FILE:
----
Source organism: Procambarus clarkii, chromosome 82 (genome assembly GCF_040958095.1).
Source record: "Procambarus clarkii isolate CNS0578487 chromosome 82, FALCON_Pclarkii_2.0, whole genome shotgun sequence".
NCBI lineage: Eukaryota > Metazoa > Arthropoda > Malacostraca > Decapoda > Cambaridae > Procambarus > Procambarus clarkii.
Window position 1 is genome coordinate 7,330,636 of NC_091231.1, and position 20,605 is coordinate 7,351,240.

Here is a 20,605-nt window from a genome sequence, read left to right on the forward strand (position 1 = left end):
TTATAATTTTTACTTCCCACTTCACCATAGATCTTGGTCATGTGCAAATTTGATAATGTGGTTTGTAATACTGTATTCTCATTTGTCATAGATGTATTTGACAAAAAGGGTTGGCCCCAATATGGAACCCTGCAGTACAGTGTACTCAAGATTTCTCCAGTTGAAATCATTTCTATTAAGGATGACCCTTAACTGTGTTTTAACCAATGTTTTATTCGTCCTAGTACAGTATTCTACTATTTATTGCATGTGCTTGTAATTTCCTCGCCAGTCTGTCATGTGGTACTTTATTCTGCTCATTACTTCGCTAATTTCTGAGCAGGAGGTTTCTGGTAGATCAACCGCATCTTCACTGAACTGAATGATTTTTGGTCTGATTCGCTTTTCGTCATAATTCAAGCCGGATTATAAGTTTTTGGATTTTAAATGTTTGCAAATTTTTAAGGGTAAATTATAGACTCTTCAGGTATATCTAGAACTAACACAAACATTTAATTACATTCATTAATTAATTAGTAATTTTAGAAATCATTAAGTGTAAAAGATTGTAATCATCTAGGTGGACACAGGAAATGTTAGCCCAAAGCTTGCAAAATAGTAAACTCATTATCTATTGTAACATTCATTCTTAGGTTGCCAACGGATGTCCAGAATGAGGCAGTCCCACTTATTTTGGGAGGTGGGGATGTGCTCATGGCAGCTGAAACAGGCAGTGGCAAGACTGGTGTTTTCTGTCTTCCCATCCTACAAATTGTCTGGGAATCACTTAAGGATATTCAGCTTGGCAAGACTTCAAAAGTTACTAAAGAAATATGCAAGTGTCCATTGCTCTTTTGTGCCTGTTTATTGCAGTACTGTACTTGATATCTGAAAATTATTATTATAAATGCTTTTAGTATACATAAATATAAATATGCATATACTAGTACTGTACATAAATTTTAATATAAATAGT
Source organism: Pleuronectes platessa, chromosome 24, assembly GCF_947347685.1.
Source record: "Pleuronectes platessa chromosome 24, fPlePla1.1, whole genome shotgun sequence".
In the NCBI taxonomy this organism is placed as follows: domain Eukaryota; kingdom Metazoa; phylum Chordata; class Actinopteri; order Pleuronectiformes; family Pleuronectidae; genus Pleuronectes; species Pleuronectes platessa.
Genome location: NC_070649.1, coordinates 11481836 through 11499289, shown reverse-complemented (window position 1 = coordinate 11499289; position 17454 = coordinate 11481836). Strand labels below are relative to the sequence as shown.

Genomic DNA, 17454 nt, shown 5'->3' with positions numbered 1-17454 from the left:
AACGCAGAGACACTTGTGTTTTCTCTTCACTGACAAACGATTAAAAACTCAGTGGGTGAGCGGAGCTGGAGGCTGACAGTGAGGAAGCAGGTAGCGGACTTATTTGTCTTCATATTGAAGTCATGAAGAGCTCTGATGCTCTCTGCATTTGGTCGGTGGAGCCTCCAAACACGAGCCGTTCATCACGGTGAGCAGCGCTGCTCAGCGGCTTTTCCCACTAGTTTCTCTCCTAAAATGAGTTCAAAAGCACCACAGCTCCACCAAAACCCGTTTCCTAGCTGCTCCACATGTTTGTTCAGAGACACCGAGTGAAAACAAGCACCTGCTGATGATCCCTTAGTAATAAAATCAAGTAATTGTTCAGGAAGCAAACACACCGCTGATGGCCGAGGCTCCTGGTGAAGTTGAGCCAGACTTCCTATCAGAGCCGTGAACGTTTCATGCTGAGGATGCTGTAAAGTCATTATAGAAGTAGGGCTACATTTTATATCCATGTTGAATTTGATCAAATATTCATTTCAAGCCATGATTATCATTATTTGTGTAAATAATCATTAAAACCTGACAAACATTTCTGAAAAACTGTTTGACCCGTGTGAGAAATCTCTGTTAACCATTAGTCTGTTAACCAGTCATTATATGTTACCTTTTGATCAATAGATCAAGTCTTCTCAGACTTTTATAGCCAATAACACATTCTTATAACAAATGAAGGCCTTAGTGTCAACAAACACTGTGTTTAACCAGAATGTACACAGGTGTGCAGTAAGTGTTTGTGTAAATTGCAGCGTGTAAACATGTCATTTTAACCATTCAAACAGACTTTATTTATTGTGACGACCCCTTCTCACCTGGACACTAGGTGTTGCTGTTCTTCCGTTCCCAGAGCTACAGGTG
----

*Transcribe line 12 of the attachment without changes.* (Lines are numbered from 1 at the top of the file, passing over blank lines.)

AACGCAGAGACACTTGTGTTTTCTCTTCACTGACAAACGATTAAAAACTCAGTGGGTGAGCGGAGCTGGAGGCTGACAGTGAGGAAGCAGGTAGCGGACTTATTTGTCTTCATATTGAAGTCATGAAGAGCTCTGATGCTCTCTGCATTTGGTCGGTGGAGCCTCCAAACACGAGCCGTTCATCACGGTGAGCAGCGCTGCTCAGCGGCTTTTCCCACTAGTTTCTCTCCTAAAATGAGTTCAAAAGCACCACAGCTCCACCAAAACCCGTTTCCTAGCTGCTCCACATGTTTGTTCAGAGACACCGAGTGAAAACAAGCACCTGCTGATGATCCCTTAGTAATAAAATCAAGTAATTGTTCAGGAAGCAAACACACCGCTGATGGCCGAGGCTCCTGGTGAAGTTGAGCCAGACTTCCTATCAGAGCCGTGAACGTTTCATGCTGAGGATGCTGTAAAGTCATTATAGAAGTAGGGCTACATTTTATATCCATGTTGAATTTGATCAAATATTCATTTCAAGCCATGATTATCATTATTTGTGTAAATAATCATTAAAACCTGACAAACATTTCTGAAAAACTGTTTGACCCGTGTGAGAAATCTCTGTTAACCATTAGTCTGTTAACCAGTCATTATATGTTACCTTTTGATCAATAGATCAAGTCTTCTCAGACTTTTATAGCCAATAACACATTCTTATAACAAATGAAGGCCTTAGTGTCAACAAACACTGTGTTTAACCAGAATGTACACAGGTGTGCAGTAAGTGTTTGTGTAAATTGCAGCGTGTAAACATGTCATTTTAACCATTCAAACAGACTTTATTTATTGTGACGACCCCTTCTCACCTGGACACTAGGTGTTGCTGTTCTTCCGTTCCCAGAGCTACAGGTG